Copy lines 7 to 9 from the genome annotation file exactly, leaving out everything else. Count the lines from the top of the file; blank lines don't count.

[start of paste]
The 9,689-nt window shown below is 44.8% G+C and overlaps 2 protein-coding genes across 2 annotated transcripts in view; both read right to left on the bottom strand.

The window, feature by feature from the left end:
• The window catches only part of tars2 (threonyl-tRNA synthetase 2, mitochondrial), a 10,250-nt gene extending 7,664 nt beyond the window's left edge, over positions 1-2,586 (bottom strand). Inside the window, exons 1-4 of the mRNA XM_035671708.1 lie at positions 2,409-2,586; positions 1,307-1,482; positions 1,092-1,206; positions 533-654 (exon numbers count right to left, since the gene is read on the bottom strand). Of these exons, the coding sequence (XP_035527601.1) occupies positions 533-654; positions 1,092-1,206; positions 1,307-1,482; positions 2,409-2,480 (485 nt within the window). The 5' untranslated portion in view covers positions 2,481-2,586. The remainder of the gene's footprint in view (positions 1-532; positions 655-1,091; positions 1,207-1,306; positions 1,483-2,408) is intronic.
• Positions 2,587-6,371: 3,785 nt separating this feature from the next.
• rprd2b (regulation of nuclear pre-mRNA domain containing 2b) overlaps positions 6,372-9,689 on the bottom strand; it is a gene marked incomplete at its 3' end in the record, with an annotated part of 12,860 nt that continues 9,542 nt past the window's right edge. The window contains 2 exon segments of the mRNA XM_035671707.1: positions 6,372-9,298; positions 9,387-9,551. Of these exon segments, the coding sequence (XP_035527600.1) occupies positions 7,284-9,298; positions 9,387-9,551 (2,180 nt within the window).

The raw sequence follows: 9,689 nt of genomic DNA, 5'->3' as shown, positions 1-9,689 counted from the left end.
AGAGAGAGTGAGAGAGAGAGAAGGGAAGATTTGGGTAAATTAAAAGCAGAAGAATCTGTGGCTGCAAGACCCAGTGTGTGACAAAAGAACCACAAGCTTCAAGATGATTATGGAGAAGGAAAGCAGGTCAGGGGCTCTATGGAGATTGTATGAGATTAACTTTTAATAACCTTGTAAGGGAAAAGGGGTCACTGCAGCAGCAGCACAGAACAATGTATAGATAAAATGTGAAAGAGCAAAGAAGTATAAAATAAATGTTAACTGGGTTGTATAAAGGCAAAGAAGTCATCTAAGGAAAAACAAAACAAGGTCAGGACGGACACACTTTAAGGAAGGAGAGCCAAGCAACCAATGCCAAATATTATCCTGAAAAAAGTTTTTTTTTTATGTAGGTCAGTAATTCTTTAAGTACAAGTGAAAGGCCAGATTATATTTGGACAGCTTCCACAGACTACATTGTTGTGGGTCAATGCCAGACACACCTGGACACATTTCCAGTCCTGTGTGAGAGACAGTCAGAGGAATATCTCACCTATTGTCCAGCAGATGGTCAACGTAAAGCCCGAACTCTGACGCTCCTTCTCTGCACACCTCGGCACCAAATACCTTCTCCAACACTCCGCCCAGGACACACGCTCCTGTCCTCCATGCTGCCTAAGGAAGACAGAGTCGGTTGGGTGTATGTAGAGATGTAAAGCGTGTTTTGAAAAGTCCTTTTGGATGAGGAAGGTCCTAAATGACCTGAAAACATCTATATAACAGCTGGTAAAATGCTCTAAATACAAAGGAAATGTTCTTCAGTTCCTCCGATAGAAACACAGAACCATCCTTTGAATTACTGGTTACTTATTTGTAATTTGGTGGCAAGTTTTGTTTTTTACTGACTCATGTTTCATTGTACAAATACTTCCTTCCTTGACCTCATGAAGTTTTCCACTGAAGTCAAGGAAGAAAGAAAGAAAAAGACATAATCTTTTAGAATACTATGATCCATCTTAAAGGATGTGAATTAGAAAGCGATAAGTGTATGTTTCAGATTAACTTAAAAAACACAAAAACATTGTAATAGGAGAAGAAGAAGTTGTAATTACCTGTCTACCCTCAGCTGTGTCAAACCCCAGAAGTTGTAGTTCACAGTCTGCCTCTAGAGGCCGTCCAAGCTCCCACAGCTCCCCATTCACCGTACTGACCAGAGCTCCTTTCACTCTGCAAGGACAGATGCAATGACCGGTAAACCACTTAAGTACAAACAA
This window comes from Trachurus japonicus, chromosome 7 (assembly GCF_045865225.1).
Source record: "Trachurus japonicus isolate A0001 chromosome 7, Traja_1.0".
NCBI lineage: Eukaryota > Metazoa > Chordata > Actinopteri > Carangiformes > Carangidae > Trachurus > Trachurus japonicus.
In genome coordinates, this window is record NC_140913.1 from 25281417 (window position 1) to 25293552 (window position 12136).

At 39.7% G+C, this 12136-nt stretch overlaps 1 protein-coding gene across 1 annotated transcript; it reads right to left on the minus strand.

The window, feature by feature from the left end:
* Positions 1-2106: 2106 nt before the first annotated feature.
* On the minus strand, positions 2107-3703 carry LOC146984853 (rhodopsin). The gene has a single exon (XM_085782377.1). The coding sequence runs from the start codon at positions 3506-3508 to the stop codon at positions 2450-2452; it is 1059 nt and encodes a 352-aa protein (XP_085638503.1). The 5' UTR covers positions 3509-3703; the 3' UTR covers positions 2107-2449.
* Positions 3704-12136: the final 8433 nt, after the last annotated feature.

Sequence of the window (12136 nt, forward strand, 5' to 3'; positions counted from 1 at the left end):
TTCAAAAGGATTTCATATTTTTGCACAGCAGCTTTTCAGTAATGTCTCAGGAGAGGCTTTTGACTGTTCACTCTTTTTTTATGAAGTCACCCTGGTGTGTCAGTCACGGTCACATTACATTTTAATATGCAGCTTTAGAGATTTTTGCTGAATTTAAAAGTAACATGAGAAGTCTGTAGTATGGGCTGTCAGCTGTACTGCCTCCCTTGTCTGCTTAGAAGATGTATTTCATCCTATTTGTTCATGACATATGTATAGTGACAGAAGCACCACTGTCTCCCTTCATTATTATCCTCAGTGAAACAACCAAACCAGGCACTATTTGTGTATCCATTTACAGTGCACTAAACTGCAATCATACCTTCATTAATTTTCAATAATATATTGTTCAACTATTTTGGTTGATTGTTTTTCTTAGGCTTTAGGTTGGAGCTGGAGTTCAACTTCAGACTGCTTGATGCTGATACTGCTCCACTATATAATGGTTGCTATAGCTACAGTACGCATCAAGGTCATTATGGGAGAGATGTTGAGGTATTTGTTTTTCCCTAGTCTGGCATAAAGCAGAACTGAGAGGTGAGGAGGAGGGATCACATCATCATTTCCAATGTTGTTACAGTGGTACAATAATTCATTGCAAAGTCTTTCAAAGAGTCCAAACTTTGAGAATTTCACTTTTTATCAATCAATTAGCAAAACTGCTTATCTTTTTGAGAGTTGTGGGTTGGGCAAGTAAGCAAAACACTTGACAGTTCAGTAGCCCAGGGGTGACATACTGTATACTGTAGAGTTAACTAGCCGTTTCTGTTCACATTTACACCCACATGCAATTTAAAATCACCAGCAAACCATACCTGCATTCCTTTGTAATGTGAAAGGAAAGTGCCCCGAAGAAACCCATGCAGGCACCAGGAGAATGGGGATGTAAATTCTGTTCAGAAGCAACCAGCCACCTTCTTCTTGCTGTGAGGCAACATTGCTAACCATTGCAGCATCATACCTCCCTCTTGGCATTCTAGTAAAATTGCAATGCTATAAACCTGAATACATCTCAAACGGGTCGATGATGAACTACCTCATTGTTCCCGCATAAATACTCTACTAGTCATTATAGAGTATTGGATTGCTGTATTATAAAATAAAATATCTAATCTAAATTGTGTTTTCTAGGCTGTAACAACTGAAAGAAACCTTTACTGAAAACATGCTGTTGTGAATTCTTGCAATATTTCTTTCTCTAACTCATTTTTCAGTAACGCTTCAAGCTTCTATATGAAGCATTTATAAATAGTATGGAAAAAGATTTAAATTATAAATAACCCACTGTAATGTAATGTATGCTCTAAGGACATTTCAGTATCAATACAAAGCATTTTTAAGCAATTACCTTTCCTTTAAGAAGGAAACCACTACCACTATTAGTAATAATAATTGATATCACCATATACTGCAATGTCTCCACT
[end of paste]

AGAGAGAGTGAGAGAGAGAGAAGGGAAGATTTGGGTAAATTAAAAGCAGAAGAATCTGTGGCTGCAAGACCCAGTGTGTGACAAAAGAACCACAAGCTTCAAGATGATTATGGAGAAGGAAAGCAGGTCAGGGGCTCTATGGAGATTGTATGAGATTAACTTTTAATAACCTTGTAAGGGAAAAGGGGTCACTGCAGCAGCAGCACAGAACAATGTATAGATAAAATGTGAAAGAGCAAAGAAGTATAAAATAAATGTTAACTGGGTTGTATAAAGGCAAAGAAGTCATCTAAGGAAAAACAAAACAAGGTCAGGACGGACACACTTTAAGGAAGGAGAGCCAAGCAACCAATGCCAAATATTATCCTGAAAAAAGTTTTTTTTTTATGTAGGTCAGTAATTCTTTAAGTACAAGTGAAAGGCCAGATTATATTTGGACAGCTTCCACAGACTACATTGTTGTGGGTCAATGCCAGACACACCTGGACACATTTCCAGTCCTGTGTGAGAGACAGTCAGAGGAATATCTCACCTATTGTCCAGCAGATGGTCAACGTAAAGCCCGAACTCTGACGCTCCTTCTCTGCACACCTCGGCACCAAATACCTTCTCCAACACTCCGCCCAGGACACACGCTCCTGTCCTCCATGCTGCCTAAGGAAGACAGAGTCGGTTGGGTGTATGTAGAGATGTAAAGCGTGTTTTGAAAAGTCCTTTTGGATGAGGAAGGTCCTAAATGACCTGAAAACATCTATATAACAGCTGGTAAAATGCTCTAAATACAAAGGAAATGTTCTTCAGTTCCTCCGATAGAAACACAGAACCATCCTTTGAATTACTGGTTACTTATTTGTAATTTGGTGGCAAGTTTTGTTTTTTACTGACTCATGTTTCATTGTACAAATACTTCCTTCCTTGACCTCATGAAGTTTTCCACTGAAGTCAAGGAAGAAAGAAAGAAAAAGACATAATCTTTTAGAATACTATGATCCATCTTAAAGGATGTGAATTAGAAAGCGATAAGTGTATGTTTCAGATTAACTTAAAAAACACAAAAACATTGTAATAGGAGAAGAAGAAGTTGTAATTACCTGTCTACCCTCAGCTGTGTCAAACCCCAGAAGTTGTAGTTCACAGTCTGCCTCTAGAGGCCGTCCAAGCTCCCACAGCTCCCCATTCACCGTACTGACCAGAGCTCCTTTCACTCTGCAAGGACAGATGCAATGACCGGTAAACCACTTAAGTACAAACAA
This window comes from Trachurus japonicus, chromosome 7 (assembly GCF_045865225.1).
Source record: "Trachurus japonicus isolate A0001 chromosome 7, Traja_1.0".